Dr. Jennifer J. Wiseman, Director of the Dialogue on Science, Ethics, and Religion (DoSER), recently visited Southeastern Seminary to discuss astronomy and the intersection between faith and science. She included dazzling images taken by the Hubble Space Telescope, and explained that, with modern technology, we can see more of creation than ever before. She requested that the lights be dimmed so we could see images more clearly, and it created the mood for stargazing.
Though time ran short and she had so much more to tell, the presentation was engaging. Here are some of her main points:
1. The universe should inspire praise and a sense of awe.
The modern technology of the Hubble Space Telescope helps scientists understand how stars are formed, and it reveals images of distant stars we could never see with the naked eye. In fact, we now have images of faraway galaxies that may give us clues to what our own may have looked like at the dawn of creation. We have discovered that our own galaxy has billions of stars, and billions of other galaxies with a similar number in each.
No one can deny that this is amazing. When we look at the stars, we should think about our own place in the Universe and our relationship to its Creator.
When we look at the stars, we should think about our own place in the Universe and our relationship to its Creator.Click to tweet
2. The universe is active, not stagnant.
In ancient times, many philosophers believed that the universe is eternal. Today, we have evidence that the universe is expanding in all directions, implying that there is a center that everything started expanding from.
Even more recently, we have observed the universe actively changing. On July 4, 1054, astronomers around the world recorded what the Chinese called a “guest star.” This bright disturbance in the sky was visible for about two years, and was bright enough to be seen during the day. Today, images of the remains of this supernova-exploded star have been captured with the Hubble Space Telescope. What is left of this dead star is called the Crab Nebula.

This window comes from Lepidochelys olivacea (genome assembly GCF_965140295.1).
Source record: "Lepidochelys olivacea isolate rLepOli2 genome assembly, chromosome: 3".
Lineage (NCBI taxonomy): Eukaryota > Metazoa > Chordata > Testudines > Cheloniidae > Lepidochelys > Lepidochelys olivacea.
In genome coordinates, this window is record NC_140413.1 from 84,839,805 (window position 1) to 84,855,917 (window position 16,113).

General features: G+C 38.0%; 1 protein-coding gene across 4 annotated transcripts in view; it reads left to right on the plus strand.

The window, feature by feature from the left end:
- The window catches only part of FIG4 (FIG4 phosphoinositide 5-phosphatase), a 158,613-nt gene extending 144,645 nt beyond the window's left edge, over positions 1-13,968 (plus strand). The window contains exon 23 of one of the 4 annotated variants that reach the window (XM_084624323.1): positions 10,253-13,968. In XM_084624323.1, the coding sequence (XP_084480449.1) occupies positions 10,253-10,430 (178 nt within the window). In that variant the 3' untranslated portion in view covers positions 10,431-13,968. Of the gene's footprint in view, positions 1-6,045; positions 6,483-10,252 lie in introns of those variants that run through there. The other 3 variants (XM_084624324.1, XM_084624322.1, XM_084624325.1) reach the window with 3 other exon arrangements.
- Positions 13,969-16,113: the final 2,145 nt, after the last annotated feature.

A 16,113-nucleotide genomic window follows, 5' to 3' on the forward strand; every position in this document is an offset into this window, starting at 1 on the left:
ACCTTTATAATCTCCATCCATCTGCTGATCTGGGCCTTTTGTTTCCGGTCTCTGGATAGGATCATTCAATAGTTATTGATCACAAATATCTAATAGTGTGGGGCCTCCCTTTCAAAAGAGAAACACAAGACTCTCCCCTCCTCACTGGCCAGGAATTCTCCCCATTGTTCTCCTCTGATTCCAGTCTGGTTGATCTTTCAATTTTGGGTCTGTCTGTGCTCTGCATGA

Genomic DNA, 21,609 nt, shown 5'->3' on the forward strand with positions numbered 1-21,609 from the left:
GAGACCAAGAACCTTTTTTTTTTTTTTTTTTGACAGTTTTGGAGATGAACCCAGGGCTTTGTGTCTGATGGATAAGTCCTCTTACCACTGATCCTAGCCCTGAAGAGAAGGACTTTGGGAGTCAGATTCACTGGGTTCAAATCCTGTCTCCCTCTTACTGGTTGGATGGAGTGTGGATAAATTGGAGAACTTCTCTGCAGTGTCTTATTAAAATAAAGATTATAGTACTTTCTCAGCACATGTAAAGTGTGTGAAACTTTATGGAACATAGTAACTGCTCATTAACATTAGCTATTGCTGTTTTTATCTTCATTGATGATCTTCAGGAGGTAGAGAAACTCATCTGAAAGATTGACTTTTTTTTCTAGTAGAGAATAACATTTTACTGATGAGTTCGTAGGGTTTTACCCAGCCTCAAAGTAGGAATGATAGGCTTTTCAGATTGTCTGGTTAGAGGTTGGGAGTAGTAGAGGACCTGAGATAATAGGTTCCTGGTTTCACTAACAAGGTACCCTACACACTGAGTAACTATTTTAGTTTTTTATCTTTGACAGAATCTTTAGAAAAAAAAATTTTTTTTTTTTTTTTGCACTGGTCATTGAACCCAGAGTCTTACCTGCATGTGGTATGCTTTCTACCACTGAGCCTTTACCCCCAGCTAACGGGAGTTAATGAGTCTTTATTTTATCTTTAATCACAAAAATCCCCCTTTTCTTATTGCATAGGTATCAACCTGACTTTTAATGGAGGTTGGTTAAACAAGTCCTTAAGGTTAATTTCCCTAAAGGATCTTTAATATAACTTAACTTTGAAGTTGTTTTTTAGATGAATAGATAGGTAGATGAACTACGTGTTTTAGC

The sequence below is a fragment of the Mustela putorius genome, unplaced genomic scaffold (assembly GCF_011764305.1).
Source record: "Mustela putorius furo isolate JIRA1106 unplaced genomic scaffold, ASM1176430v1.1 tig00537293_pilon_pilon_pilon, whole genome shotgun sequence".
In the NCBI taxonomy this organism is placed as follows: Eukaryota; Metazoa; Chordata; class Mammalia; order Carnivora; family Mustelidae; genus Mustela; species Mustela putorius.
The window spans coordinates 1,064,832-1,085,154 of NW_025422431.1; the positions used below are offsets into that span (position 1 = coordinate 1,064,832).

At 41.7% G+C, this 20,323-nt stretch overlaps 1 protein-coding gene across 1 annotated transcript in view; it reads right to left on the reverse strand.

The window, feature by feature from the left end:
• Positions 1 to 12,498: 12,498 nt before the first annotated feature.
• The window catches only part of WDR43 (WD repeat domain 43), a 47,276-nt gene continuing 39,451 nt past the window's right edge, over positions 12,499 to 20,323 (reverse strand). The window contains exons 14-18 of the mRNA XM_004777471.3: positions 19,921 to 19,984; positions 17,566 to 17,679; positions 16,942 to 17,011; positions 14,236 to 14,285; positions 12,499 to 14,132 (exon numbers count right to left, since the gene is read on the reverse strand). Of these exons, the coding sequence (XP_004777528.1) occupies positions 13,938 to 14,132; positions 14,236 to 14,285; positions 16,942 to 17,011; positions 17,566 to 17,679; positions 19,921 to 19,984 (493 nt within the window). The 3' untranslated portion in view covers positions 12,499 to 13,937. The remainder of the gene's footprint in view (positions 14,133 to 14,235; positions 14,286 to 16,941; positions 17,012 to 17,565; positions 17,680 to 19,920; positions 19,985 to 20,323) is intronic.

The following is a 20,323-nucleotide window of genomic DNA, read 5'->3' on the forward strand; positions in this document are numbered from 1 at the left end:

While we can see that stars die, new stars are also born. New infrared and ultraviolet light telescopes allow us to see stars that are forming but have not started emitting visible light, or these tools allow us to peer through dust clouds that block visible light. In our universe, things are constantly changing, though in our short lifespans we often do not take notice.
Not only do stars have a birth, life and death, but the death of stars distributes elements into space that are required for life on our planet. Stars primarily fuse hydrogen into helium, but heavier elements can be synthesized as well. The universe is maturing, changing and providing the elements needed for life. Our own galaxy has had several generations of stars to allow for the production of heavier elements like iron, which we require for life as we know it.
3. The universe is enormous in space, time and contents.
As we learn more about the universe, our own sphere of influence seems smaller and smaller. Our own lives are but a blip on the timeline of the universe. At a certain point, Dr. Wiseman admitted that her talk was transitioning from science to philosophy. Given what we know about the universe, does there seem to be a purpose? Astronomers are divided between those that say “certainly” and those that say the universe is “pointless.”
What should the Christian do with this knowledge about the universe? Dr. Wiseman gives a few challenges. First, praise as the psalmist does in Psalm 19:1-4:
The heavens declare the glory of God,
and the sky above proclaims his handiwork…
Second, we can steward the planet we have. We do this as our duty and out of wisdom — knowing that there really is not another option. Third, we can continue to explore and learn about creation. Discovery of the laws of nature is congruent with belief in God’s faithfulness. We as Christians believe that the cosmos is held up by the living word (John 1). Last, let us praise the one who sustains all things.
Kerissa Armstead is a part of the Center for Faith and Culture’s mentorship program. This year’s theme is faith and the sciences.